Last week was the first time in my life I have visited Nizwa during Iftar time in Ramadan, so as I was making my way towards Oman’s old capital, I didn’t really know what I would find waiting for me.
I normally stop by in Nizwa when I am camping in the area, especially if I’m with friends who haven’t seen the fort before. This time around, it was just before sunset when I arrived, a little after 6pm.
Nizwa Souq is known to be quite active, occupying a sprawling area both inside and outside the walls of the fort complex. Artisans and craft makers dominate the majority of the shops inside the walls, selling silver items such as khanjars for which Nizwa is famous, as well as other little tourist trinkets. Venture beyond the restored walls, though, and you’ll find separate souqs housed in newer buildings for fruits and vegetables, spices, meat and fish, all of which are normally bustling with activity.
As soon as I parked my car, I realised that there was a very different feel in the air to normal. It wasn’t quite Iftar time yet and so there were still a few people out on the streets, but everyone seemed in a rush to get from here to there, tying up their last bits of business with souq traders before hurrying off with their contributions to the breaking of the fast.
I followed two people as they made their way from the fruit market and managed to capture my favourite image of the day. I saw an Omani gentleman carrying his purchases in a bag on his head, taking help from a friend, yet just a few paces behind was the lone figure of an elderly Omani woman doing exactly the same, although she required no help and was able to walk very elegantly, with enough confidence to hold her hand on her hip as she went along.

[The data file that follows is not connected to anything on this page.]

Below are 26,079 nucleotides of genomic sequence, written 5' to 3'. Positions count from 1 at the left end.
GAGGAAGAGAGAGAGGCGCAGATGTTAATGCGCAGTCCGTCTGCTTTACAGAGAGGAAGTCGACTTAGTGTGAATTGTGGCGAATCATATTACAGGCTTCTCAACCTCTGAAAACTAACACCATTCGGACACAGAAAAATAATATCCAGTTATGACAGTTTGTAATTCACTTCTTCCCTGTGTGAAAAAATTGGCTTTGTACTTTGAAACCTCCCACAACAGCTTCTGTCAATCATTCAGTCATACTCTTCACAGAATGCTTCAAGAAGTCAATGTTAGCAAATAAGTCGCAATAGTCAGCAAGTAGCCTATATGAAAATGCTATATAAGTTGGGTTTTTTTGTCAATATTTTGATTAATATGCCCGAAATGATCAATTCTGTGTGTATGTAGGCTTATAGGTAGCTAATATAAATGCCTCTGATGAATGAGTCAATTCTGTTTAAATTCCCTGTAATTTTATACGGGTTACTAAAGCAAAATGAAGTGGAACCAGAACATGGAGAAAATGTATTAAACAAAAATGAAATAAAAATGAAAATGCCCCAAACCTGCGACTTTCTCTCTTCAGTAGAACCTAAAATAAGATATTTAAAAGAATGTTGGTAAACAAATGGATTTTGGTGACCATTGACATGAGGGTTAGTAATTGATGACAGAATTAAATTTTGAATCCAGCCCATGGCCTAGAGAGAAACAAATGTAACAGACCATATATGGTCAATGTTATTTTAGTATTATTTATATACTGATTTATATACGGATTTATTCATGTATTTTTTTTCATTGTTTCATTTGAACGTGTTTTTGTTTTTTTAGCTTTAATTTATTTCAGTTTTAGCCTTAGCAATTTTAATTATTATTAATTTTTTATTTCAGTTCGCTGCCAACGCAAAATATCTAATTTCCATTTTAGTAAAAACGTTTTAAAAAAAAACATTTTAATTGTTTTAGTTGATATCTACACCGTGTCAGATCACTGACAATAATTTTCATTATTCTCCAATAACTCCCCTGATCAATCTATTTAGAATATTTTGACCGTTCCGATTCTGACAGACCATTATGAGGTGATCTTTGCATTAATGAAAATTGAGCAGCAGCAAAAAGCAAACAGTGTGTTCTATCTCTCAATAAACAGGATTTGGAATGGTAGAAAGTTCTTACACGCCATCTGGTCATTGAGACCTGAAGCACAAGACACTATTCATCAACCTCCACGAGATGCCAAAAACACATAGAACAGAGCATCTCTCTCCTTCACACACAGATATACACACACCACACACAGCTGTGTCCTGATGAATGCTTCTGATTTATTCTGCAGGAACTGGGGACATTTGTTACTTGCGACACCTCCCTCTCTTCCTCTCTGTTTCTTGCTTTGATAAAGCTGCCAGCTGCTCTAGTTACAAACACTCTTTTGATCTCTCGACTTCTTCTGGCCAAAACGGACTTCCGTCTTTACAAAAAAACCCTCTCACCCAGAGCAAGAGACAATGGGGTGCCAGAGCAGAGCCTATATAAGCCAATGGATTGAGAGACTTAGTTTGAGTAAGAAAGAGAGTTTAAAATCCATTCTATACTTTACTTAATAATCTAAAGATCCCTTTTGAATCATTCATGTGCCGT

The predominant impression I got was one of exhaustion; we are getting towards the end of Ramadan now and I guess that the physical and mental effects of a month of fasting are beginning to make themselves known.
Amidst all this, I glimpsed the figure of an Omani in national dress through a gap in a wire fence serenely making his way through the crowds with a bag of samosas and a smile on his face. He looked incredibly chilled and definitely on my wavelength.
There were a couple of restaurants open, with people sitting around tables, all waiting expectantly for the call to prayer to sound across the city.
As the call to prayer neared, the souq went very quiet and the traffic disappeared from the road. That’s one thing I liked about this particular shoot – I was able to capture a different side to Nizwa; it almost reminded me of an abandoned town at times.
In several of the shots, I accidentally included the minaret of the nearby mosque and when I noticed this, I wandered closer to shoot it specifically. It was like I was being drawn towards it, the closer Iftar came.
As the call to prayer sounded, I ventured inside the mosque and joined dozens of others as I broke my own fast on laban and dates. After praying, I captured a few more shots of the surrounding scenes, but then headed home.
When I was travelling to Nizwa, the traffic was pretty hectic; it was a Thursday and people were understandably eager to get back home. In contrast, the drive back was a dream, with everyone spending time with his or her family, just as I was racing towards Amerat to do myself.